21. According to Pinkert, agents “act gratuitously” when their failure to bring about an optimal outcome is not the result of “mitigating circumstances” such as “nonculpable misinformation or lack of information” (p. 976). We address the issue of gratuitous action below.

  22. Here we assume that Pinkert is interested in finding fault among the likes of individual steak eaters and SUV drivers vis a vis animal suffering and climate change. As far as what counts as “finding fault” with agents in such cases, Pinkert states that “My proposal [applies] the idea of modal robustness to moral requirements and hence to moral rightness,” (p. 983, note 27) although we assume it would also extend to (e.g.) responsibility and blameworthiness as well.

  23. For instance, Pinkert admits that the “proof relies on the assumption of modally robust knowledge,” (p. 992) which “breaks down in cases where agents cannot observe others’ behavior when making their choices” (p. 993). As we argue below, in some cases Modally Robust Knowledge does not require observing (at least directly) the behavior of all other relevant agents, but that does not improve the prospects for Pinkert’s proposal.

  24. Thanks to Bill Roche for assistance in sorting out these issues.

  25. See, e.g., Mark Kelman, “Misunderstanding Social Life: A Critique of the Core Premises of Law and Economics,” Journal of Legal Education v. 33, pp. 274-284.

  26. See Richard Galvin and John R. Harris, “Individual Moral Responsibility and the Problem of Climate Change,” Analyse & Kritik v. 36 issue 2 (October 2014), pp. 383-396.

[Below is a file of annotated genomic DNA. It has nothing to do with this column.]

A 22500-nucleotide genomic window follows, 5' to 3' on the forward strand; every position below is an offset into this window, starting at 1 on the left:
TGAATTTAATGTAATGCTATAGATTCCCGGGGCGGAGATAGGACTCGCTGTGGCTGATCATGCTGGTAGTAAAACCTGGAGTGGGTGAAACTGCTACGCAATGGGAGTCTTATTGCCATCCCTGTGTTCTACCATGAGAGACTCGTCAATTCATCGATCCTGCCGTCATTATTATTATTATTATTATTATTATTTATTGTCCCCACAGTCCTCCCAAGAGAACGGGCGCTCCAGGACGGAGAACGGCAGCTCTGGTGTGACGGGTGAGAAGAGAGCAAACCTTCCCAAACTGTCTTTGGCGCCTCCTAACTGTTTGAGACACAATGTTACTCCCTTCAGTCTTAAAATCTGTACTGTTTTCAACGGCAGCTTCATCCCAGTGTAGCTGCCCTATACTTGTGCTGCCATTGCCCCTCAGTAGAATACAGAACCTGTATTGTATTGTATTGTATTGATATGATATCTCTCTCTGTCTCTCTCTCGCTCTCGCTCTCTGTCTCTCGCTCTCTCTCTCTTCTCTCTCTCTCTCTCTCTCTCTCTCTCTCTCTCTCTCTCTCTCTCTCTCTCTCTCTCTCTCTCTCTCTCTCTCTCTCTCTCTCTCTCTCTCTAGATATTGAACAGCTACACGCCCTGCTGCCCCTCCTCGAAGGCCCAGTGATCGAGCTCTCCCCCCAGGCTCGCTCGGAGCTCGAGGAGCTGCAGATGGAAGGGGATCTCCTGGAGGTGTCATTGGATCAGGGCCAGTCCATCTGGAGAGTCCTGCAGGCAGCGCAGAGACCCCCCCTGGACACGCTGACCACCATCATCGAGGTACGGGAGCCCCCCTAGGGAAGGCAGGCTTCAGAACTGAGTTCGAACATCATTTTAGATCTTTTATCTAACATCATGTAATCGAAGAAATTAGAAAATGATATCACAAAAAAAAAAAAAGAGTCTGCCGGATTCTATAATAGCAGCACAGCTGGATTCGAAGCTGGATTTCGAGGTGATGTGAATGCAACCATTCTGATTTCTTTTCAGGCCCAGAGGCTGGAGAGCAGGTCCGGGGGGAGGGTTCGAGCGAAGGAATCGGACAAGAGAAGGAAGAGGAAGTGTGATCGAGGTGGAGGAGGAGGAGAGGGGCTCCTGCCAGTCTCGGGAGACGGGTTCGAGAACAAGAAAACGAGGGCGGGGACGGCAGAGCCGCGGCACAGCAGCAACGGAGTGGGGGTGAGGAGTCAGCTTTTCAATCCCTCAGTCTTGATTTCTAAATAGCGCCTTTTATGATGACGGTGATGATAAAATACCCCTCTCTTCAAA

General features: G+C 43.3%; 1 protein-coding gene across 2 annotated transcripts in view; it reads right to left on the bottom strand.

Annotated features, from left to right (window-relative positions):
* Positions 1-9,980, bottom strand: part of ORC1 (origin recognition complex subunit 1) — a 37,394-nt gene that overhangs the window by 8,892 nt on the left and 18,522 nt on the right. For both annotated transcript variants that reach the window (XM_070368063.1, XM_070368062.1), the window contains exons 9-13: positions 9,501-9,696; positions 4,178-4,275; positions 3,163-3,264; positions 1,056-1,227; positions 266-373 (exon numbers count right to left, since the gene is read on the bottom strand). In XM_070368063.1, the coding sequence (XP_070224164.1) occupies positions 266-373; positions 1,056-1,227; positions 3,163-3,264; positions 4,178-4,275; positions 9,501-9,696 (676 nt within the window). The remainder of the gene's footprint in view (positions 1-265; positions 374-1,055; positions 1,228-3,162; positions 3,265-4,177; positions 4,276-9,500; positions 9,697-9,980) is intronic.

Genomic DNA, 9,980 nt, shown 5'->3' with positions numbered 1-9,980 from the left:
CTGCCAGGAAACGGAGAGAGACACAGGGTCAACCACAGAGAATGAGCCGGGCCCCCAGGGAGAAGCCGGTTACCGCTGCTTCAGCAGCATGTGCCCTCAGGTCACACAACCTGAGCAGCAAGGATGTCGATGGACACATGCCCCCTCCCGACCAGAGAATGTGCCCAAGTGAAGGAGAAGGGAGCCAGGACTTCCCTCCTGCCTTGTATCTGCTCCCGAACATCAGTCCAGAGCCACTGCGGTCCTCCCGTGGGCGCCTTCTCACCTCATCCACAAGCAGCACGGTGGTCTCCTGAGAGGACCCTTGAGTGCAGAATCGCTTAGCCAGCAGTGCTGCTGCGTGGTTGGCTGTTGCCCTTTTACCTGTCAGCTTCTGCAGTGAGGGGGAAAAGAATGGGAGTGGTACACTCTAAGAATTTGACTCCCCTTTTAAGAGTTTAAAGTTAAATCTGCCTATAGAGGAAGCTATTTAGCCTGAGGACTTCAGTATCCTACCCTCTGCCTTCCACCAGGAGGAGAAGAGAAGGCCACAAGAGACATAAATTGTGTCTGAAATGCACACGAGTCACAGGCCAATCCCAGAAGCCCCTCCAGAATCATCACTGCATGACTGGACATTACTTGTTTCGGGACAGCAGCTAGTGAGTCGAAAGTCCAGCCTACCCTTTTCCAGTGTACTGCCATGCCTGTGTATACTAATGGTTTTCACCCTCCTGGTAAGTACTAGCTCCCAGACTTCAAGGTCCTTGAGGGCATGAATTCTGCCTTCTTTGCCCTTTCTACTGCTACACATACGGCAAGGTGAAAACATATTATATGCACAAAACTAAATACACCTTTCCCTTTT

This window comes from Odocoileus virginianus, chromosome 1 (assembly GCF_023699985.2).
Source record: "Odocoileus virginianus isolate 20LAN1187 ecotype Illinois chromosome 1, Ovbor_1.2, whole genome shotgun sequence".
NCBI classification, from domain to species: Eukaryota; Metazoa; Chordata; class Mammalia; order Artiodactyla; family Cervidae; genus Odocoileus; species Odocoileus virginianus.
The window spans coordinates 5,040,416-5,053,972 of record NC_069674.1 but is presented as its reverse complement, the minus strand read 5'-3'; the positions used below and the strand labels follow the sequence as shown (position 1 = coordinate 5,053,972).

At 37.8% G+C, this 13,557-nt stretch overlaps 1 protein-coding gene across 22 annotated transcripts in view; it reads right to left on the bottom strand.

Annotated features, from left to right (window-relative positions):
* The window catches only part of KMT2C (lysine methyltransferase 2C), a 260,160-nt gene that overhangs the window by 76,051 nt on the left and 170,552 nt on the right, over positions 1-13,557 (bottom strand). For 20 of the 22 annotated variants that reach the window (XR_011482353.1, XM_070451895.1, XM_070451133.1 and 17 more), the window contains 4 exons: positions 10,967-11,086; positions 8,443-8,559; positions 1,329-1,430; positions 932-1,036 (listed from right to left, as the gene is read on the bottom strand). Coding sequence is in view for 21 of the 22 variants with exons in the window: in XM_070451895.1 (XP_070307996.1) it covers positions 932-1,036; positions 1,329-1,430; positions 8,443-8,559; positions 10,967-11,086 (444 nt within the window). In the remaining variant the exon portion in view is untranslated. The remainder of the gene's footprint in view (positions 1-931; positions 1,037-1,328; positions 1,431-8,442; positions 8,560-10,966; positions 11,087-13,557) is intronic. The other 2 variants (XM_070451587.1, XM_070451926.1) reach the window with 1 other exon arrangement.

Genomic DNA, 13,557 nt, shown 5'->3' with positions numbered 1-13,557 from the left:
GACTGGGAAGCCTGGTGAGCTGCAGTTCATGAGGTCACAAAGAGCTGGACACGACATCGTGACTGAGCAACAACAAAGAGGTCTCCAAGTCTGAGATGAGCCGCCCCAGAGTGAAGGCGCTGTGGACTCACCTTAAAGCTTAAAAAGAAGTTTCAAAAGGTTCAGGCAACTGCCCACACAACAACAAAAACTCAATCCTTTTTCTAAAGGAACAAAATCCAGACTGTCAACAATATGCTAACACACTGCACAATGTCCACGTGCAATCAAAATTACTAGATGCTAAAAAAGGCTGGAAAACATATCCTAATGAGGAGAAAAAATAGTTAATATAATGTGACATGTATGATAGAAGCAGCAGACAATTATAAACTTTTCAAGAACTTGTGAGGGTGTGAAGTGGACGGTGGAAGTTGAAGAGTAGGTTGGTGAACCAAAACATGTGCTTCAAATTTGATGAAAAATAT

27. Pinkert’s analysis often seems insensitive to the complexities associated with nonrigid thresholds, (e.g.) his claim that given a suboptimal result, there must be at least one agent who had a potentially cooperative act available but did not perform it (p. 991). If the threshold for the nonoptimal result is nonrigid, that is not so.

  28. Kagan (op. cit.) , e.g., thinks that consequentialists cannot embrace the idea of “collective fault”—see pp. 113-114. Attempts to provide defensible accounts of collective obligation, collective fault and complicity are typically nonconsequentialist in structure. See, inter alia, Simo Kylionen, “Climate Change, No-Harm Principle, and Moral Responsibility of Individual Emittters,” Journal of Applied Philosophy v. 35 issue 4 (Nov. 2018), p. 737-758.

  29. This might also be the case when an agent knows that more than a sufficient number of others will act cooperatively, thus preventing the awful outcome or guaranteeing the optimal one, so my act makes no difference. There, not polluting (e.g.) would be acting suboptimally.

  30. McMullen and Halteman (op. cit.) argue that regarding one’s impotence with respect to voting (given one lives in a state dominated by an opposing party) and one’s impotence with respect to preventing harms associated with factory-farming, since we have good information about the voting preferences of other citizens, but not so with respect to consumption choices, the two cases are disanalogous. They insist that “consumers know little to nothing about the distances to a threshold at their particular retailer, and even less further down the supply chain” (p. 100). We see no reason to share their skepticism. One might have just as good information about their fellow citizens eating habits as their voting habits. If one sees drive-throughs packed with cars, meat-centric restaurants frequently filled, the deli and meat-counters at their grocery stores filled with eager customers, successful restaurants that make no accommodations for vegetarians, and local food festivals dedicated to meat-eating, that counts as very good evidence about how their fellow citizens’ eating habits. Further, once one becomes familiar with the size of modern animal agriculture, one’s knowledge only becomes that much more robust.

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Harris, J.R., Galvin, R. Act-Consequentialism and the Problem of Causal Impotence. J Value Inquiry 55, 87–108 (2021).